The documents reportedly include U.S. intelligence memos and briefing materials that covered topics such as Ukraine, Iran, and the United Kingdom
What Was in the Files?
President Biden’s legal team discovered about 10 classified files in his former office at the Penn Biden Center for Diplomacy and Global Engagement in Washington D.C., the White House revealed Monday.
The Department of Justice has concluded an initial inquiry into the matter and will determine whether to open a criminal investigation.
According to a source familiar with the matter who spoke to CNN, they include U.S. intelligence memos and briefing materials that covered topics such as Ukraine, Iran, and the United Kingdom.
A source also told CBS News the batch did not contain nuclear secrets and had been contained in a folder in a box with other unclassified papers.
The documents are reportedly from Biden’s time as vice president, but it remains unclear what level of classification they are and how they ended up in his office.
Biden kept an office in the. Penn Biden Center, a think tank about a mile from the White House, between 2017 and 2020, when he was elected president.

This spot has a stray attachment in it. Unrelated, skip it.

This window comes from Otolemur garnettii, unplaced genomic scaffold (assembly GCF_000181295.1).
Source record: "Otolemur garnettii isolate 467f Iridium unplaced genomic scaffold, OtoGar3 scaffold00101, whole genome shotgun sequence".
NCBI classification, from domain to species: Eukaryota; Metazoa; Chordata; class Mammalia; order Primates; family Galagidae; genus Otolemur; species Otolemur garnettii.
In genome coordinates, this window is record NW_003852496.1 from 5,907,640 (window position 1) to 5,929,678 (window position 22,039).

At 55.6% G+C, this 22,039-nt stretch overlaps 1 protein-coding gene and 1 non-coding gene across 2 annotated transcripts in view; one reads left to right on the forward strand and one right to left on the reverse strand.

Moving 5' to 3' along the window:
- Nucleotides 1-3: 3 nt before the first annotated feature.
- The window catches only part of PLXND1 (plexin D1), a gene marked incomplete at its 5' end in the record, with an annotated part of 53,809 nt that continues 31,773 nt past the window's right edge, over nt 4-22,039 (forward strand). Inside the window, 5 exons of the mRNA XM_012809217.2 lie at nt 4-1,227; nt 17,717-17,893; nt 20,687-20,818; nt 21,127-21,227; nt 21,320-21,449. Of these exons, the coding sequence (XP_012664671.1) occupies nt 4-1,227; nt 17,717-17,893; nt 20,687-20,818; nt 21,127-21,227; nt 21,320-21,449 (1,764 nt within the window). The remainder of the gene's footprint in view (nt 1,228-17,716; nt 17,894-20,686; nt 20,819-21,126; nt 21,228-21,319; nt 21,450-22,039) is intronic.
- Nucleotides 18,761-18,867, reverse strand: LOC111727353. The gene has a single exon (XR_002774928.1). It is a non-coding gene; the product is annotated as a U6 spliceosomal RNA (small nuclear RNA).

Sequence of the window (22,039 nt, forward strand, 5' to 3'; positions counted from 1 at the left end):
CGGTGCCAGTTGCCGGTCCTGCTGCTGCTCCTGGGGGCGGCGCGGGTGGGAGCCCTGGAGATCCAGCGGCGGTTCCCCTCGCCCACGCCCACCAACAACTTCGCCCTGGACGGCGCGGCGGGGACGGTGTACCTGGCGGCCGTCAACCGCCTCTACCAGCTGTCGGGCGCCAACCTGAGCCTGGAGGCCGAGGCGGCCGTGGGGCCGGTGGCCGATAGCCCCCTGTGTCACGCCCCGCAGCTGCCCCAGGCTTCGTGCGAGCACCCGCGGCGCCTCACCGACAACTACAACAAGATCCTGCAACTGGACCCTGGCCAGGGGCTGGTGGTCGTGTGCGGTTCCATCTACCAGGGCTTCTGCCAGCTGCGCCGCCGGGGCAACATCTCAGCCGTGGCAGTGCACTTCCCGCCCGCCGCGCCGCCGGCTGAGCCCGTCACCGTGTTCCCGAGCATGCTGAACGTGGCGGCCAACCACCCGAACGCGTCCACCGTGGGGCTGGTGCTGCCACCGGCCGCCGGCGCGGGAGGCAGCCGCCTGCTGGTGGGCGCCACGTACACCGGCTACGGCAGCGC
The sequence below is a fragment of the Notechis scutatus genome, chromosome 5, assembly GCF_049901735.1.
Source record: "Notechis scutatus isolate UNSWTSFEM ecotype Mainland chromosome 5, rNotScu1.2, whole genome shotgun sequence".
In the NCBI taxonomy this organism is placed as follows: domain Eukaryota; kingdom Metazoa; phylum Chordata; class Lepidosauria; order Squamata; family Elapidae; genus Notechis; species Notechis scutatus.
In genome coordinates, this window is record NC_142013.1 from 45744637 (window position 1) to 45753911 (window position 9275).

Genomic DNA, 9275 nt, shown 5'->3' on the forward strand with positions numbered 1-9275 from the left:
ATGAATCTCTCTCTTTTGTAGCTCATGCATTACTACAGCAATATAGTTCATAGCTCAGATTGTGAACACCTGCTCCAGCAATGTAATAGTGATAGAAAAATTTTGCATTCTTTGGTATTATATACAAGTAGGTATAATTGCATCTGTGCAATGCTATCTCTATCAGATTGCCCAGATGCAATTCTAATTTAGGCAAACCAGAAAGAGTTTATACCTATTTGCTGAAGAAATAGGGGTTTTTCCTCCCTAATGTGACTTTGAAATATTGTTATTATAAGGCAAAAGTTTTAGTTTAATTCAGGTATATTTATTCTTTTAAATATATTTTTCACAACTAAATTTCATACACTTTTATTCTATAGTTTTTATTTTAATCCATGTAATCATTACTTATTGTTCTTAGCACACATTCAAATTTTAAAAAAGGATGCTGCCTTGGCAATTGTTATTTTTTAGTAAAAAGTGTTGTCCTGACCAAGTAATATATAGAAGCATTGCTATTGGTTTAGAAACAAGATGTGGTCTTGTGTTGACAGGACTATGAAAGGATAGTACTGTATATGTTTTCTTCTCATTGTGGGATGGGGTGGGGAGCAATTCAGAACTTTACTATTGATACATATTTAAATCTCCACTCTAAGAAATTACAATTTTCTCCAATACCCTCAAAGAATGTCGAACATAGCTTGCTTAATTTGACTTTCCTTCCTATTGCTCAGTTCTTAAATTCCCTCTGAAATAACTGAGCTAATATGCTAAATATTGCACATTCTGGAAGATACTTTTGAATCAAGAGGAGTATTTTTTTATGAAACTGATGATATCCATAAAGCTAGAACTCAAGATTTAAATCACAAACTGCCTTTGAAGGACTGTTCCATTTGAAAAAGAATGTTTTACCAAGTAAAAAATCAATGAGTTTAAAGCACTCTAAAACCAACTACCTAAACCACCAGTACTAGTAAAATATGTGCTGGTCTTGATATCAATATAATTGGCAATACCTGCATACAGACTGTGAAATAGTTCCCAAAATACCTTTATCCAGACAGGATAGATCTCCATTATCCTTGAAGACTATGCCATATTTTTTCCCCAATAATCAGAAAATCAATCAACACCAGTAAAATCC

On Nov. 2, his lawyers claim, they discovered the documents as they were clearing out the space to vacate it.
They immediately notified the National Archives, which retrieved the files the next morning, according to the White House.
What Happens Next?
Attorney General Merrick Garland must decide whether to open a criminal investigation into Biden’s alleged mishandling of the documents. To that end, he appointed John Lausch Jr., the U.S. attorney in Chicago and a Trump appointee, to conduct an initial inquiry.
Garland reportedly picked him for the role despite him being in a different jurisdiction to avoid appearing partial.
Lausch has reportedly finished the initial part of his inquiry and provided a preliminary report to Garland.
If a criminal investigation is opened, Garland will likely appoint an independent special counsel to lead it.